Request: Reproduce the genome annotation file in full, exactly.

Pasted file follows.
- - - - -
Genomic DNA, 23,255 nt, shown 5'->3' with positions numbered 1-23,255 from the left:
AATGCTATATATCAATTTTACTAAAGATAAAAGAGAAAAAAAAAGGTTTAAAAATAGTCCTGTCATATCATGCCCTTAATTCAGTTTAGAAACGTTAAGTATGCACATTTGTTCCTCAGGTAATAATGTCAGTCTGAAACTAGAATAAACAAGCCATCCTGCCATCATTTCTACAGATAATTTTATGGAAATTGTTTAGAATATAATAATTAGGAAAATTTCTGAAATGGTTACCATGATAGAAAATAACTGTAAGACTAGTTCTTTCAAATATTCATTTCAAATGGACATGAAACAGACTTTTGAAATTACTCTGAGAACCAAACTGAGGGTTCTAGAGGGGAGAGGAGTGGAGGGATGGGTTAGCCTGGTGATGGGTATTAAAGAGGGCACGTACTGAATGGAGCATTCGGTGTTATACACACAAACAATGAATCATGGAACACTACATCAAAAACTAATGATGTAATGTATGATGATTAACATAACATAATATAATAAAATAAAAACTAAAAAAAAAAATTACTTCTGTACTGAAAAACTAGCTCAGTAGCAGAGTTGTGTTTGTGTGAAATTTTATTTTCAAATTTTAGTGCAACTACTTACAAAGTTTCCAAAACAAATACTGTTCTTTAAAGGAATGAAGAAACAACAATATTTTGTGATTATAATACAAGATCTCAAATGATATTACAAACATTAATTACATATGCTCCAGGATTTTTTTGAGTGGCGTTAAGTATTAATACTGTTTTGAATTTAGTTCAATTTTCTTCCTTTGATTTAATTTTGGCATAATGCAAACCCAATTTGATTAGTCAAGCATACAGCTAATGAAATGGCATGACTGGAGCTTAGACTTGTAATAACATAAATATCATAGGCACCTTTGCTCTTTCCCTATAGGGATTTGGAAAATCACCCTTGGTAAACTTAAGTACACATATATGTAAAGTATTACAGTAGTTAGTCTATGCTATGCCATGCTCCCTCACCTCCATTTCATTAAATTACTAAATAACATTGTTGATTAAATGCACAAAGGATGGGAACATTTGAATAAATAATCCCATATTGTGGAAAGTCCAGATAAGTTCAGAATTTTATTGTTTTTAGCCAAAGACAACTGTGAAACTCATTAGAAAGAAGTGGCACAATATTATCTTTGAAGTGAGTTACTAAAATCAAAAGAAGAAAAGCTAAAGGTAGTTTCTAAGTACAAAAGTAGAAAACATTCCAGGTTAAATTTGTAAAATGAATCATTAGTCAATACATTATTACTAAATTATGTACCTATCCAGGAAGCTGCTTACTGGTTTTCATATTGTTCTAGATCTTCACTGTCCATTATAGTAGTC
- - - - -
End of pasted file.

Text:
Genomic DNA, 23,255 nt, shown 5'->3' with positions numbered 1-23,255 from the left:
AATGCTATATATCAATTTTACTAAAGATAAAAGAGAAAAAAAAAGGTTTAAAAATAGTCCTGTCATATCATGCCCTTAATTCAGTTTAGAAACGTTAAGTATGCACATTTGTTCCTCAGGTAATAATGTCAGTCTGAAACTAGAATAAACAAGCCATCCTGCCATCATTTCTACAGATAATTTTATGGAAATTGTTTAGAATATAATAATTAGGAAAATTTCTGAAATGGTTACCATGATAGAAAATAACTGTAAGACTAGTTCTTTCAAATATTCATTTCAAATGGACATGAAACAGACTTTTGAAATTACTCTGAGAACCAAACTGAGGGTTCTAGAGGGGAGAGGAGTGGAGGGATGGGTTAGCCTGGTGATGGGTATTAAAGAGGGCACGTACTGAATGGAGCATTCGGTGTTATACACACAAACAATGAATCATGGAACACTACATCAAAAACTAATGATGTAATGTATGATGATTAACATAACATAATATAATAAAATAAAAACTAAAAAAAAAAATTACTTCTGTACTGAAAAACTAGCTCAGTAGCAGAGTTGTGTTTGTGTGAAATTTTATTTTCAAATTTTAGTGCAACTACTTACAAAGTTTCCAAAACAAATACTGTTCTTTAAAGGAATGAAGAAACAACAATATTTTGTGATTATAATACAAGATCTCAAATGATATTACAAACATTAATTACATATGCTCCAGGATTTTTTTGAGTGGCGTTAAGTATTAATACTGTTTTGAATTTAGTTCAATTTTCTTCCTTTGATTTAATTTTGGCATAATGCAAACCCAATTTGATTAGTCAAGCATACAGCTAATGAAATGGCATGACTGGAGCTTAGACTTGTAATAACATAAATATCATAGGCACCTTTGCTCTTTCCCTATAGGGATTTGGAAAATCACCCTTGGTAAACTTAAGTACACATATATGTAAAGTATTACAGTAGTTAGTCTATGCTATGCCATGCTCCCTCACCTCCATTTCATTAAATTACTAAATAACATTGTTGATTAAATGCACAAAGGATGGGAACATTTGAATAAATAATCCCATATTGTGGAAAGTCCAGATAAGTTCAGAATTTTATTGTTTTTAGCCAAAGACAACTGTGAAACTCATTAGAAAGAAGTGGCACAATATTATCTTTGAAGTGAGTTACTAAAATCAAAAGAAGAAAAGCTAAAGGTAGTTTCTAAGTACAAAAGTAGAAAACATTCCAGGTTAAATTTGTAAAATGAATCATTAGTCAATACATTATTACTAAATTATGTACCTATCCAGGAAGCTGCTTACTGGTTTTCATATTGTTCTAGATCTTCACTGTCCATTATAGTAGTC